“Have you just lost a boy?” asked the woman at the counter.
“Twenty years ago,” replied the clerk.
“Land!” said the woman. She looked at him, then she turned and looked after Eddy, who was visible on the sidewalk talking with Madame Griggs, and her face showed her mind. Madame Griggs had waited on the sidewalk until Eddy came out of the store. Now she seized him by the arm, which he promptly jerked away from her.
“When will your folks be home? That’s what I want to know!” said she, sharply.
“They’ll be home to-night, I guess,” replied Eddy.
“Then I’ll be up after supper,” said Madame Griggs.
“All right,” said Eddy.
“You tell ’em I’m comin’. I’ve got to see your ma and your pa.”
“Yes, ma’am,” replied Eddy. He raised his little cap as the dressmaker flirted away, then he started on a run down the street, sucking a molasses-ball, which is a staying sweet, and soon he left the travelled road and was hastening far afield.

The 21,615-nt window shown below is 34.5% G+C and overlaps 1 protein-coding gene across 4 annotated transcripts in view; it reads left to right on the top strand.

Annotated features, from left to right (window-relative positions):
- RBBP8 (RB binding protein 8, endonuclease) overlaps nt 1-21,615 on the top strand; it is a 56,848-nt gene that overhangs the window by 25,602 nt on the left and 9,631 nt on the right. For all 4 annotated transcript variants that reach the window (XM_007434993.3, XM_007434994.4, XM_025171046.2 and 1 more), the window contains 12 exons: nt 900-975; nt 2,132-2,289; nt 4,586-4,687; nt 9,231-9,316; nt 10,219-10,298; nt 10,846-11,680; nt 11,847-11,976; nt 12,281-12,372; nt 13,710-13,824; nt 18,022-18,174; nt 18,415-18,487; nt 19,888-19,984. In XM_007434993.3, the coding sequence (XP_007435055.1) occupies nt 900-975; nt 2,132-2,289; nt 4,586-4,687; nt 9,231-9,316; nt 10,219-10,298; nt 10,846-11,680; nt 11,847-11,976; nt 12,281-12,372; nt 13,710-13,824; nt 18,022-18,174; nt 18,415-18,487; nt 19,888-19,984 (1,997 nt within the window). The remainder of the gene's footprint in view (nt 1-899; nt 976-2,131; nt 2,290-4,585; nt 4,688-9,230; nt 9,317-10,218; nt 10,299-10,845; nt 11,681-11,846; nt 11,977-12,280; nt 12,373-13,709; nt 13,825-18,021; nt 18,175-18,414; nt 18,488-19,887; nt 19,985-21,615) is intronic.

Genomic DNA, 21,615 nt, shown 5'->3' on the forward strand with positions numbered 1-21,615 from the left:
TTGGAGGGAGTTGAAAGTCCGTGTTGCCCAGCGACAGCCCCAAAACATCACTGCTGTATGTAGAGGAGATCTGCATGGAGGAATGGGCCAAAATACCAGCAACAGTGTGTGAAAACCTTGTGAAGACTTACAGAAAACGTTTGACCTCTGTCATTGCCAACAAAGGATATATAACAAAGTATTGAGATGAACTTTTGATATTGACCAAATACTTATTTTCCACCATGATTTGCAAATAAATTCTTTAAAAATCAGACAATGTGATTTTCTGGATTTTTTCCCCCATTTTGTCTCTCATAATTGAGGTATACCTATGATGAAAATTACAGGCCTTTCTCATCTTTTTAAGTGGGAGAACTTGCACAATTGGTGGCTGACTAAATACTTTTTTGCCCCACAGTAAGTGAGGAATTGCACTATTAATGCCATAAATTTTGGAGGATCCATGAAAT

It was September, but a very warm day. Charlotte had walked along the highway for some distance; then when she came to a considerable grove of oak-trees, she hesitated a moment, and finally left the road, entered the grove, and sat down on a rock at only a little distance from the road, yet out of sight of it. She was quite effectually screened by the trees and some undergrowth. Here and there the oaks showed shades of russet-and-gold and deep crimson; the leaves had not fallen. In the sunlit spaces between the trees grew clumps of blue asters. She saw a squirrel sitting quite motionless on a bough over her head, with bright eyes of inquisitive fear upon her. She felt a sense of delight, and withal a slight tinge of loneliness and risk. There was no doubt that it was not altogether wise, perhaps not safe, for a girl to leave the highway, or even to walk upon it if it were not thickly bordered by dwellings, in this state. Charlotte was fearless, yet her imagination was a lively one. She looked about her with keen enjoyment, yet there was a sharp wariness in her glance akin to that of the squirrel. When she heard on the road the rattle of wheels, and caught the flash of revolving spokes in the sun, she had a sensation of relief. There was not a house in sight, except far to the left, where she could just discern the slant of a barn roof through the trees. Everything was very still. While there was no wind, it was cool in the shade, though hot in the sunlight. She pulled her jacket over her shoulders. She leaned against a tree and remained perfectly quiet. She had on a muslin gown of an indeterminate green color, and it shaded perfectly into the coloring of the tree-trunk, which was slightly mossy. Her dark head, too, was almost indistinguishable against the tree, which at that height was nearly black. In fact, she became almost invisible from that most curious system of concealment in the world, that of assimilation with nature. She was gathered so closely into the arms of the great mother that she seemed one with her. And she was not alone in the shelter of those mighty arms; there was the squirrel, as indistinguishable as she. And there was another.